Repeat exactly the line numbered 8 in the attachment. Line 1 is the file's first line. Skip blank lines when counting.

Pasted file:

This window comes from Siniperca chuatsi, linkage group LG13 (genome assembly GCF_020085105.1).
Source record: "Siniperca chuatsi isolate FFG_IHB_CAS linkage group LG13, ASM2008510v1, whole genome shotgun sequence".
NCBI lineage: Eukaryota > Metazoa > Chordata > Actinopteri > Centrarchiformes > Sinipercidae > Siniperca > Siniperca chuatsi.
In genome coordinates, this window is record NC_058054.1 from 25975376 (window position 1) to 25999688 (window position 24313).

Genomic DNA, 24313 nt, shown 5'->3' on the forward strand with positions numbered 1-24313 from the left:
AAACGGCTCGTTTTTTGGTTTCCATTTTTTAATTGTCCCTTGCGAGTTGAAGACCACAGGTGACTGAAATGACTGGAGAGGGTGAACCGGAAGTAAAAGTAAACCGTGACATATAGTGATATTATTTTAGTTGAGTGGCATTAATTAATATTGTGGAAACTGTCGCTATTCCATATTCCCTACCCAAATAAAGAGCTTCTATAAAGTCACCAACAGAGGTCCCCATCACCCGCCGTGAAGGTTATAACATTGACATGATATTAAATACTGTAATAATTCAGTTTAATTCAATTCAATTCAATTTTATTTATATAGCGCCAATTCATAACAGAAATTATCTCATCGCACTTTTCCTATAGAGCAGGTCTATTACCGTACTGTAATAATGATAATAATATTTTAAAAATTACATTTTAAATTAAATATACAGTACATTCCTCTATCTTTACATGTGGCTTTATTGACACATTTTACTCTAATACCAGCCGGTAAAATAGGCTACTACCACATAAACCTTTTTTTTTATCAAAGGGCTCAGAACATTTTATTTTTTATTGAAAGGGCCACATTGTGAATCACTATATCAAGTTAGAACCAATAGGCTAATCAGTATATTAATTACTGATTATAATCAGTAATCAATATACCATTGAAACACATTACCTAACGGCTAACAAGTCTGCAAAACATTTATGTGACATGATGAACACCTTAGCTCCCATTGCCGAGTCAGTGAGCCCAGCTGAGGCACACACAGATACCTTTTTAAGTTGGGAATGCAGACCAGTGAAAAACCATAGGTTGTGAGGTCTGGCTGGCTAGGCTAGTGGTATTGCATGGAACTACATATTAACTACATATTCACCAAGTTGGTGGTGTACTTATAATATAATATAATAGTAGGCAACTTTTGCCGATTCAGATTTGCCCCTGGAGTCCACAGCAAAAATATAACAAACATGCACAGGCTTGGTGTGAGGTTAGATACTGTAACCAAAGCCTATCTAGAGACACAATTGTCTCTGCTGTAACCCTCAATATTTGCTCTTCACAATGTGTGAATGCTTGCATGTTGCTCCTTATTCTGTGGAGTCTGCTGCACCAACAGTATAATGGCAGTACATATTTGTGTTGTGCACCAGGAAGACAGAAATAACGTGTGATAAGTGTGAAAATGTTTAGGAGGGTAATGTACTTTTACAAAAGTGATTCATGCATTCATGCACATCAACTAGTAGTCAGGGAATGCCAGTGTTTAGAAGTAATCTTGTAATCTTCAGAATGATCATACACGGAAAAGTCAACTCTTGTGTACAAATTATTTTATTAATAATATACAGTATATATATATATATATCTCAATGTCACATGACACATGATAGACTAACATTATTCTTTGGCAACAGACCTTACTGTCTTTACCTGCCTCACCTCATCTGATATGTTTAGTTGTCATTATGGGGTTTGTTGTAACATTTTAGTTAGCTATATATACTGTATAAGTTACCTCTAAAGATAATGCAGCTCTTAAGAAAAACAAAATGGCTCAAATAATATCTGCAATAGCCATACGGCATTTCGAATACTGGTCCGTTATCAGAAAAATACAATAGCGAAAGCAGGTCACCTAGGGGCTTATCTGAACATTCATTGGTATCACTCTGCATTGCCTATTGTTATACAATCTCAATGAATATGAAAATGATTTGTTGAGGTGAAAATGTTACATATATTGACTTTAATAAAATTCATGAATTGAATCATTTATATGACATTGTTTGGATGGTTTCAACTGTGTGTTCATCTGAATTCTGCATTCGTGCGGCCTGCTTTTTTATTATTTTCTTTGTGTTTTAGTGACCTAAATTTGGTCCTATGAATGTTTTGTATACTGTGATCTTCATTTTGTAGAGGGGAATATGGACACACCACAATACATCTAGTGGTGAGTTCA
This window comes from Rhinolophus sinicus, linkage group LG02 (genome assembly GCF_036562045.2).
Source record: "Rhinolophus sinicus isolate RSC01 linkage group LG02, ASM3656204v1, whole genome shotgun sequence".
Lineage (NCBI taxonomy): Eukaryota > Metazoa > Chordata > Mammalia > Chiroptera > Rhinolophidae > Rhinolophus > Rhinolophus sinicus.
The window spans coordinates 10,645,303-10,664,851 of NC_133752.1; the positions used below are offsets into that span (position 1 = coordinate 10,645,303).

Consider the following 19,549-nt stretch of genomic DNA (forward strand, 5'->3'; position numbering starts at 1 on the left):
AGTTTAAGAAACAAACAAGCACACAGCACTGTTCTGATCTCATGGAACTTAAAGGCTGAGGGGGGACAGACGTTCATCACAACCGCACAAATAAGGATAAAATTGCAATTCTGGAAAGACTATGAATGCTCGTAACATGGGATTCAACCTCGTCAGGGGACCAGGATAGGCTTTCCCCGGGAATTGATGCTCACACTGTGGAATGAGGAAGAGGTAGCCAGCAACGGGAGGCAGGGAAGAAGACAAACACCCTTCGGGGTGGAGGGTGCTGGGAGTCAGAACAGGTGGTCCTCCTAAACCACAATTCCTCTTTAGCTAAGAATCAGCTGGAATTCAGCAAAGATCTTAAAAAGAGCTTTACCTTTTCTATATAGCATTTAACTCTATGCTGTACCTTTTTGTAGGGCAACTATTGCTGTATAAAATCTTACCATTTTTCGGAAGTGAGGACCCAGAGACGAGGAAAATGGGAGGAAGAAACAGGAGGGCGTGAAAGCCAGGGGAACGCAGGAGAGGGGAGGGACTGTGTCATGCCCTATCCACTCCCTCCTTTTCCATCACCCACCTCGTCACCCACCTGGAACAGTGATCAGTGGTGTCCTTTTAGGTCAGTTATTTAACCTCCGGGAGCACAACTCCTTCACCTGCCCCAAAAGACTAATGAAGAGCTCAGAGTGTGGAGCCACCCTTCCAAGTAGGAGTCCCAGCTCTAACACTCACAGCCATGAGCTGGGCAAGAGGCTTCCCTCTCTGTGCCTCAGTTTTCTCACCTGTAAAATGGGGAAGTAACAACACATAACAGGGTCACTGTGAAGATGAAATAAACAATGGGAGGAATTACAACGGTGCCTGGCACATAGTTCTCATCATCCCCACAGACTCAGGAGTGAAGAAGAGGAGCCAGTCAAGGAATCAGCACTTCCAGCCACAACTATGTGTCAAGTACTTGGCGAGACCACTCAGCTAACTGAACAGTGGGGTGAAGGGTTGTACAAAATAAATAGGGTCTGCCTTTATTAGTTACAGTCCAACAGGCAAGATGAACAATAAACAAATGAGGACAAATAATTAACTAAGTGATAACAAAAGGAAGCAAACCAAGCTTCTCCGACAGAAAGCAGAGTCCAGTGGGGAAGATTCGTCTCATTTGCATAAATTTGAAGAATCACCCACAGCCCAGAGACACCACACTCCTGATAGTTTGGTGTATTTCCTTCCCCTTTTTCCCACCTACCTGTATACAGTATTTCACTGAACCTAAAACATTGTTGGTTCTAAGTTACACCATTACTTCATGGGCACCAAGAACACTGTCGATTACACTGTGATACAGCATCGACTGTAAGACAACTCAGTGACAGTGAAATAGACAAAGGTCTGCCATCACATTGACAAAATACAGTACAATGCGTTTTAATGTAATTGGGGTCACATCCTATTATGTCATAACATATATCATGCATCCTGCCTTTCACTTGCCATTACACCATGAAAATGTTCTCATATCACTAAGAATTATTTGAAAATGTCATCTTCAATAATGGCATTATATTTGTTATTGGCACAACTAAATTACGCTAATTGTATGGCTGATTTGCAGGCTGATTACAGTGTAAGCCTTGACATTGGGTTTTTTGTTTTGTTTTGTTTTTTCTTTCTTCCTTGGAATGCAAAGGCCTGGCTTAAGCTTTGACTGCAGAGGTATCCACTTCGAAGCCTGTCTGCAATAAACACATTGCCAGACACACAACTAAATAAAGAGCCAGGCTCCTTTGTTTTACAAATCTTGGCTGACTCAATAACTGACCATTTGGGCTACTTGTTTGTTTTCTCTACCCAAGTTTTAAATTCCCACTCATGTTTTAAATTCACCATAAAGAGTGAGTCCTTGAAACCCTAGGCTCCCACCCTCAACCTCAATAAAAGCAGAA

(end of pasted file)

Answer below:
Source record: "Rhinolophus sinicus isolate RSC01 linkage group LG02, ASM3656204v1, whole genome shotgun sequence".